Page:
His work is frequently commissioned and performed throughout North America, Europe, and China in recitals, festivals, and major academic conferences. Vidiksis’s music has won numerous awards, including recognition from the Society of Composers, Incorporated, the American Composers Forum, and The American Society of Composers, Authors and Publishers. His works are available through HoneyRock Publishing, EMPiRE, and SEAMUS Records, and PARMA Recordings. Vidiksis recently was composer-in-residence at the Institute for Computer Music and Sound Technology in Zürich, and currently serves in that position for the Chamber Orchestra of Philadelphia’s 2017-2018 season. Vidiksis holds degrees from Drew, NYU, and Temple University, culminating in a doctorate in music composition. Vidiksis serves as an Assistant Professor of music technology and composition at Temple University, and as a performance and composition faculty at the SPLICE Institute. He is conductor of the Temple Composers Orchestra and Ensemble N_JP, and director of the Boyer Electroacoustic Ensemble Project (BEEP).


Balloonman is based on the poem In Just- by E. E. Cummings. The saxophone melody is derived from a recording of Cummings reading the poem. Cummings recites with a lyrical, lilting quality. I transcribed his voice as closely as possible into a pitched melody. The electronics consist of manipulations of the recording as well as motivic development of the transcription. E. E. Cummings’s voice is gradually presented in various relationships with the saxophone, and in the end the poem is finally heard in its original form with the saxophone in imitation.


in Just-
spring         when the world is mud-
luscious the little
lame balloonman

whistles         far         and wee

and eddieandbill come
running from marbles and
piracies and it’s

when the world is puddle-wonderful

the queer
old balloonman whistles
far         and         wee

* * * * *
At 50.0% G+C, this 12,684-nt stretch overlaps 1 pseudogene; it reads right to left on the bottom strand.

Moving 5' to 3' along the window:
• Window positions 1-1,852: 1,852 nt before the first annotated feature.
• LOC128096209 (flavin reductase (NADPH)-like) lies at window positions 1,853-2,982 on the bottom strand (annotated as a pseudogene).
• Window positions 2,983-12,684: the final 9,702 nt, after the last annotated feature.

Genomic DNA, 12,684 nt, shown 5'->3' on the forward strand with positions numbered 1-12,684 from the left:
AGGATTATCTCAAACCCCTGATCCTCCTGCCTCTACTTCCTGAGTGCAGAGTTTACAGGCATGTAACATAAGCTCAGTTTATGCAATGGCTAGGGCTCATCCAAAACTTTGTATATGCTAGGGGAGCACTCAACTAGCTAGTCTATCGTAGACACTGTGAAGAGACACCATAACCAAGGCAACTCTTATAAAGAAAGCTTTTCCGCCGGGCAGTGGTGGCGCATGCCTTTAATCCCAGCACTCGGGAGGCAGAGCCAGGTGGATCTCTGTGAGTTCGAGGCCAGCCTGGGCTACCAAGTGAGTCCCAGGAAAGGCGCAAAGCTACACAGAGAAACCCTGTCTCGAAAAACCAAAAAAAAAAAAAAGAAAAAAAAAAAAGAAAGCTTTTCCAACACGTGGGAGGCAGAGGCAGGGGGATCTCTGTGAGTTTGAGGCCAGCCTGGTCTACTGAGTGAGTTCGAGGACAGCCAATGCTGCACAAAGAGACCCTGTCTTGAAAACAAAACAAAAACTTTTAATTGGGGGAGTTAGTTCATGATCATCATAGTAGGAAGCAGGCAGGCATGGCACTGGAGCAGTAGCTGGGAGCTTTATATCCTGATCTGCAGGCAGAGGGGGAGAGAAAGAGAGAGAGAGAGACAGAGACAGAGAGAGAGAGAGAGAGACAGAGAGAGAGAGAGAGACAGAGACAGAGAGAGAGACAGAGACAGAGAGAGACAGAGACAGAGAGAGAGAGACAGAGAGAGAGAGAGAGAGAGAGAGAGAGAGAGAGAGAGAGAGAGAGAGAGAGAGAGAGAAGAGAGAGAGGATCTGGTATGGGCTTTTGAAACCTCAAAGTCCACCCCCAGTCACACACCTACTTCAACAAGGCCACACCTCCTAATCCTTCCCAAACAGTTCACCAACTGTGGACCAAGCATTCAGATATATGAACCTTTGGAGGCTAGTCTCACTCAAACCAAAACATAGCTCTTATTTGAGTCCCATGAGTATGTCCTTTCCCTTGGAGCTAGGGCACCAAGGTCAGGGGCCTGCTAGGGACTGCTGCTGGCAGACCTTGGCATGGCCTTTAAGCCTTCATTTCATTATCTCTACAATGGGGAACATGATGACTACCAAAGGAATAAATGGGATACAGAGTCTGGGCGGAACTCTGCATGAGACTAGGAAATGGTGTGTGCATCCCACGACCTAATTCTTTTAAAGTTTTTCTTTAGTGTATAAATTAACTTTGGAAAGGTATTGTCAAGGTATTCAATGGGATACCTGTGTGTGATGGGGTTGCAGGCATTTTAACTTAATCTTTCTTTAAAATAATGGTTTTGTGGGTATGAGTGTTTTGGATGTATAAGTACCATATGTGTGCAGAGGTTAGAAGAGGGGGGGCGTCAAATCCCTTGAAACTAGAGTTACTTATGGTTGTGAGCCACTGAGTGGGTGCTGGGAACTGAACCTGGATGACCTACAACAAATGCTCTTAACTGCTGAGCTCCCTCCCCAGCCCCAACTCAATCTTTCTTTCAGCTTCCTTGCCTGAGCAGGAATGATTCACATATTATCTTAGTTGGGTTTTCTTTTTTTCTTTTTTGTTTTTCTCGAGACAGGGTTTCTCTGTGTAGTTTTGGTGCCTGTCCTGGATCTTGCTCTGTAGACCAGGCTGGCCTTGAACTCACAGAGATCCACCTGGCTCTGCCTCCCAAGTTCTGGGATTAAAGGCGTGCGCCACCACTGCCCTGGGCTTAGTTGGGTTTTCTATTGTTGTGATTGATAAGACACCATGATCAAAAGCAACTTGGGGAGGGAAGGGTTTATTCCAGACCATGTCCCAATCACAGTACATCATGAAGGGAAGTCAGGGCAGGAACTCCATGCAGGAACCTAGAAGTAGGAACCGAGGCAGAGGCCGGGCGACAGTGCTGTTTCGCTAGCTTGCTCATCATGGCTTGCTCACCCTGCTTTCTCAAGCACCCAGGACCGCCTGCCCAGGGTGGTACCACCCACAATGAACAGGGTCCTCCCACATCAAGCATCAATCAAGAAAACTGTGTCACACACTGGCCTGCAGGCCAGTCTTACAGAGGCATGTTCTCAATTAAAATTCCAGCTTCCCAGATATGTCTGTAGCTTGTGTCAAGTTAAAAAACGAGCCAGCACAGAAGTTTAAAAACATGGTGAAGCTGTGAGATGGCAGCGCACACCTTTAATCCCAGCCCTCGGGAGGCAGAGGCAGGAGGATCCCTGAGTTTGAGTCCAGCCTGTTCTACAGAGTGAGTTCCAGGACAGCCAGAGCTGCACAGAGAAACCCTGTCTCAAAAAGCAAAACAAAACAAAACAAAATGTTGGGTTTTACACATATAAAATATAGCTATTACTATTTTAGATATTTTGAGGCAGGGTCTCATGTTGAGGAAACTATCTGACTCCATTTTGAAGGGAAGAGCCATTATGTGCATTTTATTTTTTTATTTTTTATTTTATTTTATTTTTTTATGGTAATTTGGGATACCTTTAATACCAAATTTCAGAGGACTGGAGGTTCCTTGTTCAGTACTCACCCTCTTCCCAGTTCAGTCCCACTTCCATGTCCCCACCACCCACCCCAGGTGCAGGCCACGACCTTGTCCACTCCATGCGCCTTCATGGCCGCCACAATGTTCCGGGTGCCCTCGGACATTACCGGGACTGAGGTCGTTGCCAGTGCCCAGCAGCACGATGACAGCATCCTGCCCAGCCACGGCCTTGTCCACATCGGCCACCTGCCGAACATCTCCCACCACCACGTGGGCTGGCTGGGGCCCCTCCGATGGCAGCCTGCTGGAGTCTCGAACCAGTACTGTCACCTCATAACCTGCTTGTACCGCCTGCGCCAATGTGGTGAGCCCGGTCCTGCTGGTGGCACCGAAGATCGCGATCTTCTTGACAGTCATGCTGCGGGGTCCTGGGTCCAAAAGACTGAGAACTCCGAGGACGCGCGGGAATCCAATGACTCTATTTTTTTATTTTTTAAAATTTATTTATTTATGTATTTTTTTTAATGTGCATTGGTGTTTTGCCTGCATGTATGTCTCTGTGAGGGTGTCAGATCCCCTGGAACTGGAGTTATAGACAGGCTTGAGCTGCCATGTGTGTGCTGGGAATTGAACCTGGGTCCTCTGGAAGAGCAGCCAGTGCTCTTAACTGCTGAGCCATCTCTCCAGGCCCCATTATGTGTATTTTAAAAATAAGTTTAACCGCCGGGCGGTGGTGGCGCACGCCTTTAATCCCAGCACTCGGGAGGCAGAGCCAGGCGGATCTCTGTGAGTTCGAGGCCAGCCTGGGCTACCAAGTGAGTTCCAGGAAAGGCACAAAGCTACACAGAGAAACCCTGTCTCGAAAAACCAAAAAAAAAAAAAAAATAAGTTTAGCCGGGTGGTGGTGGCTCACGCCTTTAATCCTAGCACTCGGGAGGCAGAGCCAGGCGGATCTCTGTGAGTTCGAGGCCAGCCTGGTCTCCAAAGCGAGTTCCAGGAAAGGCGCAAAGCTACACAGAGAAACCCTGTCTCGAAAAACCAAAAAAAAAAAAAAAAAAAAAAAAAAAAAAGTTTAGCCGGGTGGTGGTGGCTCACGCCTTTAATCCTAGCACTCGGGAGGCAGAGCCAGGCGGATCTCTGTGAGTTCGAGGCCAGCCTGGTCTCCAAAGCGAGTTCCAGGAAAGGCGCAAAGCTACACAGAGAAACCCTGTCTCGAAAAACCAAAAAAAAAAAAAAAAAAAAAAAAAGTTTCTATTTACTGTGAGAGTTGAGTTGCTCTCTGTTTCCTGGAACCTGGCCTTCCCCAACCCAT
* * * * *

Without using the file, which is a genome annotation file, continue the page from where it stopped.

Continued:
and bettyandisbel come dancing

from hop-scotch and jump-rope and




balloonMan           whistles

“in Just-” from COMPLETE POEMS: 1904-1962, by E. E. Cummings, Edited by George J. Firmage, is used with permission of Liveright Publishing Corporation. Copyright 1923, 1951, 1991 by the Trustees for the E. E. Cummings Trust. Copyright (c) 1976 by George James Firmage.

— Anne Neikirk

Flicker is a sonic representation of fire. Uniquely a source of light, heat, and sound, fire is a versatile element. Its presence is soothing and relaxing in one context and dangerous and terrifying in another. Like music, fire is temporal: it has a distinct beginning and end. Both build and diminish over time and with varying intensity. In this work, the electronics begin with entirely synthetic sounds that are meant to mimic the sounds of fire: the windy rush of a draft, the crackle of the flames, and the pops of flying sparks. The flute works in tandem with these sounds, creating its own percussive pops and whooshing tones. As the piece progresses, the intensity builds and a distinct harmonic series on B emerges through the crackles. This becomes the anchor pitch of the piece, and the flute reinforces the overtones that seep through the percussive pops of the electronics with various extended techniques. As the amount of pitch present in the electronics surges and then diminishes, the listener is left to discover that a recording of a real fire has replaced the initial synthetic imitation. The flute accompanies these raw sounds by whistling through the B harmonic series one last time and fades away with the dying fire.